Analyzing Our 2019-2021 Emissions Data


Following World Environment Day and the Summit of the Americas in early June, the Pan American Development Foundation (PADF) has proudly published our greenhouse gas (GHG) emissions data from fiscal years 2019, 2020, and 2021. Now that we have three years of emissions data, and two years after our baseline, we can see some exciting overall trends.

From 2019 to 2020, PADF saw a decrease in total emissions by 8.2% across all activity scopes. From 2020 to 2021, PADF saw a decrease in total emissions by 37.3% across all activity scopes. Overall, since the baseline measurements, PADF has achieved a reduction of its carbon footprint by 42.2%. We are proud of these results and are in the process of finalizing our 2022-2025 Climate Action Plan to ensure we maintain these emission reductions in the years to come.

Diving deeper into the data, one can make some exciting observations. Below is my analysis of some of these observations:

1. Scope 2 and 3.6 emissions declined significantly while scope 1 increased

The declines in scopes 2 and 3.6 are a logical result of the Covid-19 pandemic shutdowns of 2020 and 2021. During those fiscal years, PADF reduced in-office work and restricted travel. Understandably, with the restrictions lifted, we are expecting these emissions to increase in FY 2022 and FY 2023, but we are drafting organization-wide policies to ensure our emissions do not bounce back up to pre-pandemic levels. We have learned during the pandemic that we can successfully carry out our work without as much international travel and working face-to-face in our offices. We will continue to implement workplace and project management best practices in the coming years that limit our electricity and business travel emissions while executing our projects at the highest level.

What surprised me with this data was how much scope 1 emissions increased. In 2019, our scope 1 emissions were 38 tonnes of carbon dioxide equivalent (tCO2e), a mere 3% of our emissions that year. But in 2020, they surged to 256 tCO2e, and in 2021 a slight decline to 198 tCO2e, making up 28.9% of our emissions. We will have to be mindful that scope 1 emissions are a significant part of our total footprint; only focusing on scope 2 and scope 3.6 initiatives to reduce our emissions will not be enough.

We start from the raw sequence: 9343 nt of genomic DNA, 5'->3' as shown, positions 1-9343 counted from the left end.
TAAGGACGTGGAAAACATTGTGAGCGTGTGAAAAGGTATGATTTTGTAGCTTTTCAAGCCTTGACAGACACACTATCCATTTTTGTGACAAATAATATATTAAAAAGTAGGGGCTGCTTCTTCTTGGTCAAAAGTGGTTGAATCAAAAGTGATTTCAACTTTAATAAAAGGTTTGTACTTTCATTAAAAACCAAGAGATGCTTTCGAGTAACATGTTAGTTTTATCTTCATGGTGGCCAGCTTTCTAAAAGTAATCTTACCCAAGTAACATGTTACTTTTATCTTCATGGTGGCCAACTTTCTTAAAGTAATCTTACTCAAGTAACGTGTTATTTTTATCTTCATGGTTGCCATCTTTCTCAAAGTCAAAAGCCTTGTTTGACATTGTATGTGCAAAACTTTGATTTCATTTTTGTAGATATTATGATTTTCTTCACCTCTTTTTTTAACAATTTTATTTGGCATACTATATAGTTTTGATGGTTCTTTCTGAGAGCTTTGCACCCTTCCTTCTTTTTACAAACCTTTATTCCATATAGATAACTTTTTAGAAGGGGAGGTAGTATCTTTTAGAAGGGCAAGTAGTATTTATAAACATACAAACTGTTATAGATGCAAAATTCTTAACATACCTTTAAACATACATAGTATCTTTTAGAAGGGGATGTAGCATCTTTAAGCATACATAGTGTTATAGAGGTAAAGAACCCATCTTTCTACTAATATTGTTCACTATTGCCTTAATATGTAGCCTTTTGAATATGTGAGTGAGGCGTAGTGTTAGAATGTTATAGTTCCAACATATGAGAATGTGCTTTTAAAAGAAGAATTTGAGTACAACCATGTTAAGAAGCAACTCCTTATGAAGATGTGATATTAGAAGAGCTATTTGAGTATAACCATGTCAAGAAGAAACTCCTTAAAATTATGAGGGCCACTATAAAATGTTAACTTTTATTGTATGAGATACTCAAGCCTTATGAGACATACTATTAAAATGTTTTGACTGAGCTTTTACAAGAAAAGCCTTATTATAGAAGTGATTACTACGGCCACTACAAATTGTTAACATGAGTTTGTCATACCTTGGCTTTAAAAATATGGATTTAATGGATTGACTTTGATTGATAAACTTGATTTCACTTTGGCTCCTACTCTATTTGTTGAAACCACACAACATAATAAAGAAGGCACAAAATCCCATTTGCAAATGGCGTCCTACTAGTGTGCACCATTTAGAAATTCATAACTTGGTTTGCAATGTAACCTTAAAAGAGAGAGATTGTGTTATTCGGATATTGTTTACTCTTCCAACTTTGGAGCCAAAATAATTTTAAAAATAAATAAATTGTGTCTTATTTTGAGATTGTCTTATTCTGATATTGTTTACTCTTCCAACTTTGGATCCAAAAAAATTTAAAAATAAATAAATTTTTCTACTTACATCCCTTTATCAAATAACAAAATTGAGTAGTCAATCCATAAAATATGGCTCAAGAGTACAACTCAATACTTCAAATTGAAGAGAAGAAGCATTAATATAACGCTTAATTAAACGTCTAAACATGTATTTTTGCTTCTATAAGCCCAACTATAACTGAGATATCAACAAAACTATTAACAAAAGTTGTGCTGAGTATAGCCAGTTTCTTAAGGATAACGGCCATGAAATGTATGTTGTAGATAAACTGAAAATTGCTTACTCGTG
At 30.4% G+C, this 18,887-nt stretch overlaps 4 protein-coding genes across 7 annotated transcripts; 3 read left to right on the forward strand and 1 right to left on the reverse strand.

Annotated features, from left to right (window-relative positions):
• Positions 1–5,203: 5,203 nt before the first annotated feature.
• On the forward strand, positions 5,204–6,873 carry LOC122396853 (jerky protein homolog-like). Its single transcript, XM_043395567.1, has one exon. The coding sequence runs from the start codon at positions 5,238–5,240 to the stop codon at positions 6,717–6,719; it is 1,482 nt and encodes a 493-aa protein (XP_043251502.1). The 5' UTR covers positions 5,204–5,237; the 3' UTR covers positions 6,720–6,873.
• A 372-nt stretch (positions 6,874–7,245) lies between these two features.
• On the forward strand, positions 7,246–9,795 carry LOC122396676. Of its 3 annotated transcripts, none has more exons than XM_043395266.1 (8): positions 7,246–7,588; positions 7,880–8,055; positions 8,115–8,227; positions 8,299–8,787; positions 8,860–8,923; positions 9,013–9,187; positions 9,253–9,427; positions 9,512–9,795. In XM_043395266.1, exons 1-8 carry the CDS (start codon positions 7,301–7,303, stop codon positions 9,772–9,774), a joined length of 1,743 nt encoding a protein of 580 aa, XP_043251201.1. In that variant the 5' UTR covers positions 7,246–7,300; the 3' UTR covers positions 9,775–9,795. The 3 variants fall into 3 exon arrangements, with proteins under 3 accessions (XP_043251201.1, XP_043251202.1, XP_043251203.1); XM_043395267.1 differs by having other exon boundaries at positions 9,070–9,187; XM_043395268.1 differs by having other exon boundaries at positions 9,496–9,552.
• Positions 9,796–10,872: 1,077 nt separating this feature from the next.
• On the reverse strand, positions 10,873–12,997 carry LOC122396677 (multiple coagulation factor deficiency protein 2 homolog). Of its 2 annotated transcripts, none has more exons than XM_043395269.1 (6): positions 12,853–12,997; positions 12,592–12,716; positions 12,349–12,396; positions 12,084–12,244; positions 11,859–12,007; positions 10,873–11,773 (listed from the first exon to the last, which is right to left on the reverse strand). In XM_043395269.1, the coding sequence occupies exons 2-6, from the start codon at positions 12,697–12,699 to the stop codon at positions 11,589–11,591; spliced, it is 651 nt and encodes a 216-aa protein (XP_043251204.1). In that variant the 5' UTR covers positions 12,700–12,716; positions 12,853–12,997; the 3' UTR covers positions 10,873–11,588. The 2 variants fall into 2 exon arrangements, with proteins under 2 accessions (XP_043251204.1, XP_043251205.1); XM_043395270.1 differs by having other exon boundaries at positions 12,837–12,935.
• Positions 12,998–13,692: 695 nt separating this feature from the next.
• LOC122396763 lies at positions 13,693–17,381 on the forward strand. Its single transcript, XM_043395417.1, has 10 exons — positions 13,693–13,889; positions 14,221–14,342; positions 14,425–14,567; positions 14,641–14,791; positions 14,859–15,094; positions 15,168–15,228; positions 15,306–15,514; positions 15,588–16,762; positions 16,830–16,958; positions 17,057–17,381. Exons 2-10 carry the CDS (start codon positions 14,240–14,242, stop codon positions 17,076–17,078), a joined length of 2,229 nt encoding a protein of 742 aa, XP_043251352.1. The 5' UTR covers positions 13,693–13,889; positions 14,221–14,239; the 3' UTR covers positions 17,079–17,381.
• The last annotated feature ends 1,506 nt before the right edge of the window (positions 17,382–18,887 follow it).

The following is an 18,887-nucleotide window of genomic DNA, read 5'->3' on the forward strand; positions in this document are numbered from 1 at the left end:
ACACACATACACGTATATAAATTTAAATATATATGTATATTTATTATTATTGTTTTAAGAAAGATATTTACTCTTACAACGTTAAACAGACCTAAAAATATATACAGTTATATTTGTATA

2. Scope 3.6 is a declining share of our total footprint

In 2019, our scope 3.6 emissions were 66% of our total footprint. In 2020, scope 3.6 made up 55.5% of our emissions, and in 2021 only 40.4%. This declining share is a combined result of a decline in scope 3.6 emissions and an increase in scope 1 emissions (the share of scope 2 emissions in our total footprint has remained relatively consistent). This observation is important because it reminds us that our initiatives to reduce emissions cannot only be focused on business travel, but also scopes 1 and 2. It also serves as an important reminder that measuring this data each year is essential because the numbers may change in ways that we need to be aware of in the years to come.

3. Our improved method of measuring scopes 1 and 2 in 2020 and 2021 is paying off (but we have more work to do)

In 2019, we were only able to use “amount spent” as a proxy to measure all three of our scopes. However, for our 2020 and 2021 data, we gathered data from our country offices for scope 1 in the volume of different fuel types and scope 2 in kilowatt-hours (kWh) of electricity used. We believe scope 1 emissions now make up a much larger share of our footprint because of this improved data collection that was most likely underreported in our 2019 baseline measurement. Our country office teams are quickly becoming more familiar with collecting and reporting their scope 1 and 2 activities with these more accurate units. We are also building into our Climate Action Plan initiatives to measure scope 3.6 more accurately with miles traveled and plans to measure new scopes such as emissions from employee commute and procurement.

4. We still have a lot of work to do to tackle emissions from HQ

In 2019, our HQ office was responsible for 64% of our total emissions. In 2020, it was responsible for 48.3%, and in 2021, 32.7%. While that share has declined, the HQ office is still responsible for the largest footprint. This is despite the fact that the Colombia office is more than two and a half times bigger than the HQ office. Therefore, it is critical to focus on reducing the HQ office’s emissions-generating activities. The scope that is the most important focus for the HQ office is scope 3.6. Over the three years, between 50-81% of the HQ emissions were due to business travel. This means that as travel restrictions lift, HQ staff could return to pre-pandemic travel behaviors that could have big consequences for PADF’s footprint. For this reason, the scope 3.6 emission reduction initiatives of the Climate Action Plan are vital.

5. Haiti’s scope 1 emissions are now an organization-wide priority

Looking at our 2019 emissions measurement alone, emissions attributed to the Haiti office were only 6% of the total emissions. In 2020 and 2021, the Haiti office accounted for 26.9% and 28.1% respectively of PADF’s total emissions. Haiti shot up from the fourth most emissions-producing office to a close second behind the HQ office. Therefore, emissions from the Haiti office must now be a top priority for PADF. Uniquely, unlike the HQ office in 2021 where 81% of the HQ emissions were due to business travel, for the Haiti office’s 2021 emission, 90.8% were due to scope 1 emissions. Working with the Haiti office to reduce fuel use, mainly a result of diesel-powered generators, will do a lot of good to reduce PADF’s overall emissions.

PADF Country Emissions 2019
PADF Country Emissions 2021